Are Rechargeables Better?
At this point, there are at least a dozen major brands selling NiMH AA batteries, and countless discount brands selling cheaper batteries, many of which will only hold a fraction of their claimed capacity. So which ones are the best?2
Standard vs Low Self-Discharge (LSD)
One of the major drawbacks of early NiMH batteries was that they didn’t hold a charge for very long while being stored; after only a couple months sitting unused, your batteries might be discharged beyond usefulness. About ten years ago, however, a new type of battery was developed that held it’s charge much longer. These are generally known as “low self-discharge” or LSD batteries, but when purchasing batteries, the packaging may call them “pre-charged”, “hybrid”, or “ready to use”. Depending on the the brand and technology generation, an LSD battery may retain 85% of its charge after a full year, or more. This makes the batteries much more practical for low-drain devices like remotes and flash triggers, where the batteries might be in use for several months at a time, but they’re also great if you don’t want to deal with charging all of your batteries directly before a shoot. As such, all of the batteries that I recommend below are low self-discharge.
Don’t Buy Eneloops Just Yet…
When it comes to reliability and performance, Sanyo/Panasonic ENELOOPs have been the leaders for years. Eneloops are now packaged under a couple of different brand names that cost significantly less.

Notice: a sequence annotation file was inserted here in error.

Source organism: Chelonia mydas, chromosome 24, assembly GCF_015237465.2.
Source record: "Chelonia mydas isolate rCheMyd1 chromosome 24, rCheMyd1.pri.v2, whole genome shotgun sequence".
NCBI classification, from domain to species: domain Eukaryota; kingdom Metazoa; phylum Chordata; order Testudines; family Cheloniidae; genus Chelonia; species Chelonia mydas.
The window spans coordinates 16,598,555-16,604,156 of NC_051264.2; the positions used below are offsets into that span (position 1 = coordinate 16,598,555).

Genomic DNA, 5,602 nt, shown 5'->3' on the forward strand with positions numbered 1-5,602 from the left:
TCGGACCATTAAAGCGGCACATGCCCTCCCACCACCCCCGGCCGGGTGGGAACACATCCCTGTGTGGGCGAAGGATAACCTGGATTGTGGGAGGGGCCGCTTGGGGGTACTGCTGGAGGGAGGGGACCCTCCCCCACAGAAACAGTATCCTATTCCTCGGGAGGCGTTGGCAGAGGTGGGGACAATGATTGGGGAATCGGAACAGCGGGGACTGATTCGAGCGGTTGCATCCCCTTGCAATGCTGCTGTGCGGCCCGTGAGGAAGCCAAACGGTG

Amazon.com sells AmazonBasics branded AA Pre-Charged NiMH batteries (originally with a black jacket, then white, now black or white). These are made in Japan rather than China and they are most likely rebranded standard Eneloops, and they cost less. They may be previous generation Eneloops, rating at only 1800 charges rather than 2100, but you’re still more likely to lose them or have them stolen before they die.
AmazonBasics are also available as AA Pre-Charged High Capacity NiMH batteries, with a black jacket and 2400 mAh capacity. These ones are rebranded Eneloop Pro (XX) batteries, and again, they cost quite a bit less… about half the cost for a pack of eight!
Fujitsu batteries are made in the original (and now updated) Sanyo Eneloop Twicell factory in Japan. After the Panasonic takeover, they started making some Eneloops in China, and the batteries made at the Twicell factory were sold as Fujitsu. Compared withe the Chinese Eneloops, the Japanese Fujitsu batteries perform slightly better in flashes after the first 20 charges, according to some tests. So, Fujitsu’s are good… maybe even better than Eneloops.
That said, all of the batteries listed in the table below are quality batteries, and you should feel comfortable buying any of them if you run across a good deal.
It’s worth noting that a good charger can prolong the life of your batteries and provide better charges; some of them give you the ability to “refresh” old batteries, helping to restore a battery to like-new performance. We recommend the OPUS BT-C2000 or the La Crosse BC1000 or BC700, .
|mAh Rating||Charges||Power Retained (1 Year)|
|Eneloop||2000||2100||75% after 5 years|
|Fujitsu||2000||2100||70% after 5 years|